therefore predicts that predation rates will not necessarily decline following the removal
of large numbers of predators the outcome of many mustelid-control operations in New
Zealand (e.g. Reid et al. 1995). Indeed, if trapping operations generally remove only about
50% of the stoats present, as (King and McMillan 1982) suggest, most will fail to reduce
predation rates on young kiwi.
Trapping indices (captures per 100 trap-nights) suggest that densities of stoats in beech
(Nothofagus) forests vary about five-fold between years (King 1983; Murphy and Dowding
1995). Densities are both higher on average and less variable in mixed podocarp forests
and agricultural landscapes where food supplies are more constant (King 1990). These
natural variations in density appear to be within the range of 210 animals km2 , and thus
seldom benefit immature kiwi. It is noteworthy, however, that kiwi are declining more
slowly in sub-alpine regions of the South Island than elsewhere (McLennan and McCann
1994), possibly because in harsh, upland habitats stoats sometimes dip below the critical
density required for adequate recruitment.
Stoat densities vary seasonally within habitats, with a peak in midsummer. Mortality
of both pre-independent and newly-independent young is always very high, so the peak is
short-lived (King and McMillan 1982). Nevertheless, stoats are most plentiful in forests
when young kiwi have either just become independent or are about to do so. At these
times, they outnumber kiwi chicks by as much as ten to one. Each stoat therefore has a
limited opportunity to kill an immature kiwi, and most of them probably never do. Young
kiwi are merely an incidental item in their diet, a rare but nevertheless highly-vulnerable
and easily-captured prey species. The general absence of kiwi remains in the digestive
tract of stoats is therefore an expected result (King and Moody 1982; King 1983; Murphy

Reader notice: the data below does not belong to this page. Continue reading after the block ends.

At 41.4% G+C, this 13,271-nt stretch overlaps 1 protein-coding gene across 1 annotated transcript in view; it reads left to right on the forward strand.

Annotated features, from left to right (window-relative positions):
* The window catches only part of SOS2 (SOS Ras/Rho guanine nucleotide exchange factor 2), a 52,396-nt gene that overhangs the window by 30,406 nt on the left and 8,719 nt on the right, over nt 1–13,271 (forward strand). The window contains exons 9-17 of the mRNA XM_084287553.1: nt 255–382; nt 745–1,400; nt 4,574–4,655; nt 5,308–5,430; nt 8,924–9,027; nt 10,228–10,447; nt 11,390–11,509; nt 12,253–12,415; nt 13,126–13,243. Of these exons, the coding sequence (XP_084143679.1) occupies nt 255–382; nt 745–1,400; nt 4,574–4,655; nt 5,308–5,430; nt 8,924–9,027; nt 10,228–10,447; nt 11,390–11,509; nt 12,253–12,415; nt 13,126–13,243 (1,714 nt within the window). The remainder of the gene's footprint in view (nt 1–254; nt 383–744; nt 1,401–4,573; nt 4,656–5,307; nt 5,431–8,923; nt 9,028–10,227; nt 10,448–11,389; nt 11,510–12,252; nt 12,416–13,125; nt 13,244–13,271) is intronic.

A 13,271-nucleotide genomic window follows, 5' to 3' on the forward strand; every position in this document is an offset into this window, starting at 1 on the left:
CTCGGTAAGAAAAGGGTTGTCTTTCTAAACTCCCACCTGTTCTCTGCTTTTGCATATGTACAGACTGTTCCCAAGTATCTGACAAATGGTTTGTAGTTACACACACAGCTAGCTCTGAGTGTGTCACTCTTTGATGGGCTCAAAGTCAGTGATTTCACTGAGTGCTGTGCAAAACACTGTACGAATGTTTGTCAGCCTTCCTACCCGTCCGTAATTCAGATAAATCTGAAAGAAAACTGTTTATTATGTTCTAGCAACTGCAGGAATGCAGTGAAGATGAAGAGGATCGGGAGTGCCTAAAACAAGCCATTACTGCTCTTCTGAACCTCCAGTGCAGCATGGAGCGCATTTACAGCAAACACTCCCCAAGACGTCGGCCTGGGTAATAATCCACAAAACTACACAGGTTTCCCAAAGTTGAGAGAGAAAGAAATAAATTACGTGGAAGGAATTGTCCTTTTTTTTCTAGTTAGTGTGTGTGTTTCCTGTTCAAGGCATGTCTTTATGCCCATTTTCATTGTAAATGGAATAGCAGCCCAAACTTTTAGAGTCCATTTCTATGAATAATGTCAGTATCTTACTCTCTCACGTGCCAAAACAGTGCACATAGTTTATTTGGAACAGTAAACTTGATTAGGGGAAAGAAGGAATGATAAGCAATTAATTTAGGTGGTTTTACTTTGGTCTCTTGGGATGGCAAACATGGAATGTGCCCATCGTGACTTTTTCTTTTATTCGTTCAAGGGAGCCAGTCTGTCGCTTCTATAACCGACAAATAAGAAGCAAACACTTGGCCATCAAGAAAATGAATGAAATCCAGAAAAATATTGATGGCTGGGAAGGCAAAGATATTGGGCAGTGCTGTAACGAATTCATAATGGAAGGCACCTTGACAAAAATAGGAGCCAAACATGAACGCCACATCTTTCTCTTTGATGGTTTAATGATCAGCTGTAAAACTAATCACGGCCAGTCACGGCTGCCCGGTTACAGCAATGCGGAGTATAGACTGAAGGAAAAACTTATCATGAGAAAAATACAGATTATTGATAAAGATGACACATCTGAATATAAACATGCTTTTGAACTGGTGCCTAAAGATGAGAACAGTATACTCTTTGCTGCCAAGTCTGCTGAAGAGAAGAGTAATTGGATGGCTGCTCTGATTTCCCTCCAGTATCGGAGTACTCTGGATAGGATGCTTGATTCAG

and Dowding 1995), but one that belies the true relationship between the two species.
Significance of other predators
Our assumption that stoats are responsible for all predation losses of immature kiwi is
unlikely to hold in all habitats. Stoats are the most widely distributed carnivore in New
Zealand (King 1990), and are often the only large predator in forests dominated by beech
(Nothofagus). Predator communities are more diverse in edge habitats where rabbits are
present, and in forest tracts containing mixed hardwood and softwood assemblages. Some
parts of the North and South Islands support sympatric populations of feral cats (Felis


B. Basse et al.

catus), ferrets (Mustela furo), weasels (Mustela nivalis vulgaris) and stoats, in various
proportions depending on habitat type (King 1990). All four species kill immature kiwi.
Our analysis may be applicable to mixed predator assemblages, using combined densities
or biomass values, though we have not tested this. As it stands, it is applicable to all
large forest tracts in both the North and South Islands, where stoats are invariably the
dominant predator. It is probably of little or no use in small patches bordering farmland or
river-beds, where stoats are partially displaced by cats and ferrets. However, kiwi are now
rare in such habitats, except in parts of Northland and Taranaki (Reid and Williams 1975).
Future of kiwi in mainland forests
At present, immature kiwi are secondary prey and suffer excessive predation (Pech et al.
1995). They are picked off easily by introduced predators, whose numbers are maintained
at relatively high levels by other more common and less vulnerable prey species. As our
analysis indicates, the task of increasing recruitment rates of kiwi in mainland forests to
required levels is a daunting one, involving the removal of a high proportion of predators
from large areas over a long time. Current methods of stoat control (intensive trapping) are
only occasionally effective (e.g. McLennan 1997) and too expensive and labour-intensive
to apply on a large scale (>1000 ha). Clearly, the persistence of kiwi on mainland New
Zealand is now largely dependent on the development of new techniques for controlling
We thank Bill Lee and Tony Sinclair for commenting on the paper. We also thank the
numerous people who collected the data on kiwi upon which this study is based. This
study was funded by a grant from the New Zealand Foundation of Research, Science and
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Impact of stoats on northern brown kiwi


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Manuscript received 4 July 1997; accepted 2 July 1998